Margie and I had a busy weekend, and I haven’t had the chance to make an entry since Friday. Today the weather has moderated, and is cloudy with the temperature in the low 20’s. I haven’t ventured out yet this morning, but I expect Brinker will want a walk soon.
I have to recount a story Art Harrington related to me at the Grange Supper on Saturday night. But before I start this account, I’ll set a little background. Art was born the third son of Antti and Anna Heikkinen, and lived with his wife Effie on a plot of land his dad owned on the back side of Patch Mountain. Antti had arrived here from his native Finland speaking little English, but coming to a Finnish community he acclimated quickly. His first property purchase was the former Edwards Farm, which included the farm buildings in which Art now lived. The neat house and ell stood just off the road, and set back against a well pruned stand of trees. Art had carefully taken apart the sagging, weathered barn back to the long ell. He had meticulously stacked all the lumber, bundled all the unbroken shingles, and saved most of the nails that he had pulled.
Art was just as particular about the firewood stored in the ell. He had eight or nine cords of firewood neatly stacked in the different bays of the ell. There were piles of small kindling separated as pine, cedar, spruce, fir, and popple. Other areas had stacks, only as high as Effie can reach; of split or round wood of maple, ash, red oak, and birch all separated into different sizes. Art once described to me that he uses a specific type and size of wood depending on the temperature outside and whether he was cooking or heating.
The ell, on the inside, is like the long narrow corridor of Kimball’s boarding house, except wood piles imitate the wallpaper, with the occasional cobwebbed window interrupting the neat, linear feel. A trip into the house through the ell shed is an aromatic treat provided by the aroma of pine, cedar, and pungent red oak.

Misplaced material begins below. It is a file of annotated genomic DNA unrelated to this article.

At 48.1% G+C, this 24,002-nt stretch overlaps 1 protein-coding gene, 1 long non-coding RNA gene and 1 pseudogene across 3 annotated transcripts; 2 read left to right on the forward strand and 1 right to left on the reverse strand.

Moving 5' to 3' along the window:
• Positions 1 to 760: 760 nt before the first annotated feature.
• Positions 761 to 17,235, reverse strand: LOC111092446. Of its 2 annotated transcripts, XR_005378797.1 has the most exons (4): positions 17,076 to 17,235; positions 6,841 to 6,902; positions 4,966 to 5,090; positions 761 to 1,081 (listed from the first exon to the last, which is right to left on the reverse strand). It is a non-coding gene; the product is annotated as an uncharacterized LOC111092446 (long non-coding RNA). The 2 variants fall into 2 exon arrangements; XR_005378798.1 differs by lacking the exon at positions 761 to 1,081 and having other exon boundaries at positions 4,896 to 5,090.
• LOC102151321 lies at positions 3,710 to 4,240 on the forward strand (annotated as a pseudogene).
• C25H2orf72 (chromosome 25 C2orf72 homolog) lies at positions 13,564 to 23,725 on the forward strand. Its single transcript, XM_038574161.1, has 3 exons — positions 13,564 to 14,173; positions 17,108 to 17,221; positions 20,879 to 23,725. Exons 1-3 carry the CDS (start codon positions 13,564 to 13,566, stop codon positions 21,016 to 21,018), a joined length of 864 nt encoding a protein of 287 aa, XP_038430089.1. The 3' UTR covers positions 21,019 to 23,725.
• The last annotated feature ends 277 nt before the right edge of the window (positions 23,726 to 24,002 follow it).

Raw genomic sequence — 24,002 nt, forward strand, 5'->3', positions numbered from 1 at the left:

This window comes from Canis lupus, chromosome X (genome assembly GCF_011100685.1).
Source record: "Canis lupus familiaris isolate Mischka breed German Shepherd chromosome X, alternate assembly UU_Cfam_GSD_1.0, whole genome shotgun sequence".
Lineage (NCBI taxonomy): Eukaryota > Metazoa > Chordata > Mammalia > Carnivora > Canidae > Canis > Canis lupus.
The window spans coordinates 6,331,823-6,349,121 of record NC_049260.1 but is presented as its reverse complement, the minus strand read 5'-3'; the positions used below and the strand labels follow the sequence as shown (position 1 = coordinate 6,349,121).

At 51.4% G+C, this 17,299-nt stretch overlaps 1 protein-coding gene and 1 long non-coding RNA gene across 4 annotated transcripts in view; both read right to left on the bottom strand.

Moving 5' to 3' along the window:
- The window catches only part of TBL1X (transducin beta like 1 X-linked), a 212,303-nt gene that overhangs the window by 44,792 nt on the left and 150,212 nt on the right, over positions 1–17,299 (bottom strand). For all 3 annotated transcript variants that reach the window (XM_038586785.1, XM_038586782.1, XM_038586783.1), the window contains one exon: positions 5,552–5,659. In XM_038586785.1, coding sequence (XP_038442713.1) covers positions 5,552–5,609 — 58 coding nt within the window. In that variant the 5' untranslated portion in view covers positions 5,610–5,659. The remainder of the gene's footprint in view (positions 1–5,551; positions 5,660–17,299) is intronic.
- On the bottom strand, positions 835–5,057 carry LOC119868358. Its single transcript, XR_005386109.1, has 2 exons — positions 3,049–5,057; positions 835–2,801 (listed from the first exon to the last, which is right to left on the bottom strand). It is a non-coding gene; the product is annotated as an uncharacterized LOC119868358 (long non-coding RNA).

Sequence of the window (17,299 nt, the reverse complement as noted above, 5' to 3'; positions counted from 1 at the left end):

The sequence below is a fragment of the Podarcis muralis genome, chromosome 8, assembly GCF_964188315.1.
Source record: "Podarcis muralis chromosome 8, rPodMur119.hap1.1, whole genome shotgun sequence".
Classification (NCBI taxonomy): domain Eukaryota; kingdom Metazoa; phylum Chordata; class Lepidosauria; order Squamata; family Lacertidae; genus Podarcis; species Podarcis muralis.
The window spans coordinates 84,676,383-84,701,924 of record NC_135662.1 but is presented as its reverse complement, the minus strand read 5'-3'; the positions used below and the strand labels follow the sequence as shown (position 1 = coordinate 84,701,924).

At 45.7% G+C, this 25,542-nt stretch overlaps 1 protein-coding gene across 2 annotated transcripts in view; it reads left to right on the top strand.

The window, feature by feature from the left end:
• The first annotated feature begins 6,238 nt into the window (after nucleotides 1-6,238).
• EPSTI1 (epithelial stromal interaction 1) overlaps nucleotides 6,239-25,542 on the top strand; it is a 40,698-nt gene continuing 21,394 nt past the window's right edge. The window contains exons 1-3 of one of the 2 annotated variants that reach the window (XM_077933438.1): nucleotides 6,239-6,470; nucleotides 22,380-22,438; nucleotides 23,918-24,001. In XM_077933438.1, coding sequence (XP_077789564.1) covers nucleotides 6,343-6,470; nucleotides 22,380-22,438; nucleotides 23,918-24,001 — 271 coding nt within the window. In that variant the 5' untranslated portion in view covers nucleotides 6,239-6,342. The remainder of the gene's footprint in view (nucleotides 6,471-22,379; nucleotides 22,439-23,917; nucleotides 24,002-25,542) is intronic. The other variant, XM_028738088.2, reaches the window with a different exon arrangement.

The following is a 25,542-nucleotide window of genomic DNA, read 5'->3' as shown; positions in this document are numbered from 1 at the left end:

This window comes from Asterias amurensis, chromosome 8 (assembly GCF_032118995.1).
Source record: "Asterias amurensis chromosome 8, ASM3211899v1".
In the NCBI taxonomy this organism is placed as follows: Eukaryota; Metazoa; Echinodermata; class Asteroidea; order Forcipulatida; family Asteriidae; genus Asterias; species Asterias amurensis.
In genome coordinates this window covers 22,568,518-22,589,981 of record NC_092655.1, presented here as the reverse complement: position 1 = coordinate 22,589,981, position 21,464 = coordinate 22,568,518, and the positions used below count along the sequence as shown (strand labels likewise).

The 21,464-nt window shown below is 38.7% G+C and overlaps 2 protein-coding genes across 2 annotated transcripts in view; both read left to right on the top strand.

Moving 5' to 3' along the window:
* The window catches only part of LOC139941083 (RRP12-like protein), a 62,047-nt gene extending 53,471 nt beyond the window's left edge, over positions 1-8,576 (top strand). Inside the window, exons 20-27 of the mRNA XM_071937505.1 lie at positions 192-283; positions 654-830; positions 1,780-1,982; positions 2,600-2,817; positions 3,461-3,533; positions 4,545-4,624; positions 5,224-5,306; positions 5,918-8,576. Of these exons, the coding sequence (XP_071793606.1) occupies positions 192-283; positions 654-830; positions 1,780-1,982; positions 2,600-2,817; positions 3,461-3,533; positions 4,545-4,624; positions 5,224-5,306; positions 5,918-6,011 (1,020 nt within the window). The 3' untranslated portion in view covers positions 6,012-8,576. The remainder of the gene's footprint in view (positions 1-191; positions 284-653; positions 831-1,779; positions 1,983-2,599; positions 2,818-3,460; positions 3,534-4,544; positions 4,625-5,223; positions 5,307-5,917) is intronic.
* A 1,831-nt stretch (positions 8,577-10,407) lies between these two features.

Well, enough of the background, I just wanted to give you a feel for the temperament and personality embodied in my friend Art.
This is exactly as Art retold the happening to me at the Grange, Saturday night…
“Effie had been having a hard time keeping up with filling the wood boxes by the stoves, so I would stock them up before bed at night. It had been blistering cold for many nights, so we have had to burn lots of wood just to keep the frost off the kitchen windows. I was out in the ell loading my left arm with oak round wood, carefully gazing through the frosty vapors left by my breath to select just the right size sticks to last through the night, when I first heard it…”
The sound started as a low grumbling and trailed off into a higher pitched hiss. I stopped my chore and turned sharply to look into a dark corner of the ell. At first my eyes, tearing by the cold air, couldn’t pick out any detail. I quickly moved my mittened right hand to wipe the large tear from my cheek and adjust the oval spectacles on my nose. I peered intently into the shadow made by the light of my dusty lantern and still couldn’t see anything. Everything was quiet, except the rustling of wind blown raspberry canes scrapping on the outside shingles. Had I just been hearing things? I waited… I guess so.